The Division for Astrophysics and Atmospheric Physics studies physical processes in stars, galaxies, planets, the Solar System and the universe as a whole, as well as doing research and development of instrumentation that can be used to observe these objects. We also study the Earth's atmosphere, where Earth meets space, and the interactions that occur there.
The Division for Astrophysics and Astomospheric Physics studies physical processes in stars, galaxies, galaxy clusters and the universe as a whole, as well as doing research and development of instrumentation that can be used to observe these objects. We also study our atmosphere, where Earth meets space, and the complex interactions that occur there.
Research is concentrated in a handful of main areas:
Large-scale structure of the universe, including the creation of galaxies and galaxy clusters.
- Physical conditions and processes in and around neutron stars and black holes.
Mapping the Cosmic Microwave Background to understand the Big Bang and early evolution of the Universe
Electrical Discharges in the Upper Atmosphere
- Cosmic rays and their effect on the Earth's weather and climate
- Space weather and monitoring solar activity
- Technological development of x-ray and gamma-ray detectors and instruments, as well as mechanical structures for use in space-based observatories.
A selection of our current research projects
DTU Space led the team that designed and built two x-ray telescopes on the European INTEGRAL satellite. These instruments detect x-rays from deep space including supernova explosions, black hole environments and neutron stars. Investigation of this high-energy radiation gives researchers a glimpse into the universe that can't be seen with the naked eye. The two telescopes can also pinpoint the position of gamma-ray bursts, extremely violent cosmic explosions, the origins of which are still hotly debated. Read more here ...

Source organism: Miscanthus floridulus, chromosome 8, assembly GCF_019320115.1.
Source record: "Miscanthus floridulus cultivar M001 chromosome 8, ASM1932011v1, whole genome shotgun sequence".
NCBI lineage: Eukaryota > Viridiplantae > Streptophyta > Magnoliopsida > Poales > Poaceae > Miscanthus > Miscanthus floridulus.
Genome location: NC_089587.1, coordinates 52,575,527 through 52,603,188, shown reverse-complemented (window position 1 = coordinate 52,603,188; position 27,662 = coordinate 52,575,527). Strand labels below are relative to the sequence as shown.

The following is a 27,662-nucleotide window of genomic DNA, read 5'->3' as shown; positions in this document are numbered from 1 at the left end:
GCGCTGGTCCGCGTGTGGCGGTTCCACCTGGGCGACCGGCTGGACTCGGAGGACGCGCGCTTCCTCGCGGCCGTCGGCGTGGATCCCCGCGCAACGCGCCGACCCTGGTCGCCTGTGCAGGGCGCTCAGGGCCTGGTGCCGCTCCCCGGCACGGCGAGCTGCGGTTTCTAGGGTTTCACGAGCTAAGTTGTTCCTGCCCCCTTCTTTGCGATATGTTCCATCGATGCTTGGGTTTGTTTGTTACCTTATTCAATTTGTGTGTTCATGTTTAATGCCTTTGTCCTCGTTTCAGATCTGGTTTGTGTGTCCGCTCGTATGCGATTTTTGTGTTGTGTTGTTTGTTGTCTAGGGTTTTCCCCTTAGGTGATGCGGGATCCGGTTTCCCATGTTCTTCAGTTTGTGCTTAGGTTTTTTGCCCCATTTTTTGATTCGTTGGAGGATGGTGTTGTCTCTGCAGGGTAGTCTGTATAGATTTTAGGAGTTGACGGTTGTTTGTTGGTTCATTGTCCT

Since August 2009 the European Planck Surveyor Satellite has been mapping the cosmic microwave background (CMB) in unprecedented details. This radiation originated from a time 380,000 years after the Big Bang and contains the answers to many of the fundamental questions we have about the universe, for example, its age, its size and its eventual fate. DTU Space has designed the big mirror-system that capture and focus the first light of Universe. Read more here ...
In June 2012 NASA launched the first ever satellite observatory with a focussing mirror system designed for high-energy x-rays. DTU Space has developed the high-energy focussing technique that will be used during this mission to make images of selected areas of the sky, e.g. near black holes, powerful sources in active galaxies and supernova remnants. Read more here ...
In the upper layers of the Earth's atmosphere the sky is occasionally illuminated by huge lightning strikes called sprites. Researchers at DTU Space are uncovering the mechanisms behind these strange events. It is quite difficult to observe sprites from the Earth, and so the NSI team is planning to study them from above the atmosphere, with an advanced instrument that includes and X-ray camera. This instrument, called ASIM (Atmosphere-Space Interactions Monitor) will be mounted on the Earth-facing side of the International Space Station to monitor the Earth for sprites and related phenomena.
ASIM homepage in English
Head of division Allan Hornstrup